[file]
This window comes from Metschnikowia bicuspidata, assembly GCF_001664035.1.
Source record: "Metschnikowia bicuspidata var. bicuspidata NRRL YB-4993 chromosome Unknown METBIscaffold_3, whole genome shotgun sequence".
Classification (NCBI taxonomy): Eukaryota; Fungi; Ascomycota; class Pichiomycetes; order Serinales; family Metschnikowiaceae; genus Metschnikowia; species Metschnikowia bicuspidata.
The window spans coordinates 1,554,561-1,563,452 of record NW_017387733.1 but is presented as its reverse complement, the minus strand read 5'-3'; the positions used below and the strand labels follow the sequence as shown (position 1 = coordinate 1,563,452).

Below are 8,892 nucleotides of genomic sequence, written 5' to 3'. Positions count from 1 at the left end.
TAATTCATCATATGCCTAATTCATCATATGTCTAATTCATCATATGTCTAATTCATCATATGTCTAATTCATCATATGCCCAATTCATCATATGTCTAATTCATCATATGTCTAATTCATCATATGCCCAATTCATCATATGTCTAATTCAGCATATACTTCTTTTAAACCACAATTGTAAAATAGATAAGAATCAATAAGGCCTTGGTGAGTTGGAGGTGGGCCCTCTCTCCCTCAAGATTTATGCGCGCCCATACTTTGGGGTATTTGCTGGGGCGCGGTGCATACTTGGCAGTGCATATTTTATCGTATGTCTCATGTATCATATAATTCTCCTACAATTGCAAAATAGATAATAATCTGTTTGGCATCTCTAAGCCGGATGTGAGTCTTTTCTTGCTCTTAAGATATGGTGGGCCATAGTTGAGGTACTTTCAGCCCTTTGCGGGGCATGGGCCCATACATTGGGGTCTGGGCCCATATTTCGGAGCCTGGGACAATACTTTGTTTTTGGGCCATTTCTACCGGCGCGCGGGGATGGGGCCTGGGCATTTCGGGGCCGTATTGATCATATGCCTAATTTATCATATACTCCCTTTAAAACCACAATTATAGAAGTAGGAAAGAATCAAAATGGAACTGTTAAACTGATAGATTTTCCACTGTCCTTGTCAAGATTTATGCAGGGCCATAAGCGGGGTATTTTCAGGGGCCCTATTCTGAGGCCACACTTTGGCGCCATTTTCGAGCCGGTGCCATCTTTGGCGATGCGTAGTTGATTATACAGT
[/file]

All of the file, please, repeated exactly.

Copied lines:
This window comes from Metschnikowia bicuspidata, assembly GCF_001664035.1.
Source record: "Metschnikowia bicuspidata var. bicuspidata NRRL YB-4993 chromosome Unknown METBIscaffold_3, whole genome shotgun sequence".
Classification (NCBI taxonomy): Eukaryota; Fungi; Ascomycota; class Pichiomycetes; order Serinales; family Metschnikowiaceae; genus Metschnikowia; species Metschnikowia bicuspidata.
The window spans coordinates 1,554,561-1,563,452 of record NW_017387733.1 but is presented as its reverse complement, the minus strand read 5'-3'; the positions used below and the strand labels follow the sequence as shown (position 1 = coordinate 1,563,452).

Below are 8,892 nucleotides of genomic sequence, written 5' to 3'. Positions count from 1 at the left end.
TAATTCATCATATGCCTAATTCATCATATGTCTAATTCATCATATGTCTAATTCATCATATGTCTAATTCATCATATGCCCAATTCATCATATGTCTAATTCATCATATGTCTAATTCATCATATGCCCAATTCATCATATGTCTAATTCAGCATATACTTCTTTTAAACCACAATTGTAAAATAGATAAGAATCAATAAGGCCTTGGTGAGTTGGAGGTGGGCCCTCTCTCCCTCAAGATTTATGCGCGCCCATACTTTGGGGTATTTGCTGGGGCGCGGTGCATACTTGGCAGTGCATATTTTATCGTATGTCTCATGTATCATATAATTCTCCTACAATTGCAAAATAGATAATAATCTGTTTGGCATCTCTAAGCCGGATGTGAGTCTTTTCTTGCTCTTAAGATATGGTGGGCCATAGTTGAGGTACTTTCAGCCCTTTGCGGGGCATGGGCCCATACATTGGGGTCTGGGCCCATATTTCGGAGCCTGGGACAATACTTTGTTTTTGGGCCATTTCTACCGGCGCGCGGGGATGGGGCCTGGGCATTTCGGGGCCGTATTGATCATATGCCTAATTTATCATATACTCCCTTTAAAACCACAATTATAGAAGTAGGAAAGAATCAAAATGGAACTGTTAAACTGATAGATTTTCCACTGTCCTTGTCAAGATTTATGCAGGGCCATAAGCGGGGTATTTTCAGGGGCCCTATTCTGAGGCCACACTTTGGCGCCATTTTCGAGCCGGTGCCATCTTTGGCGATGCGTAGTTGATTATACAGT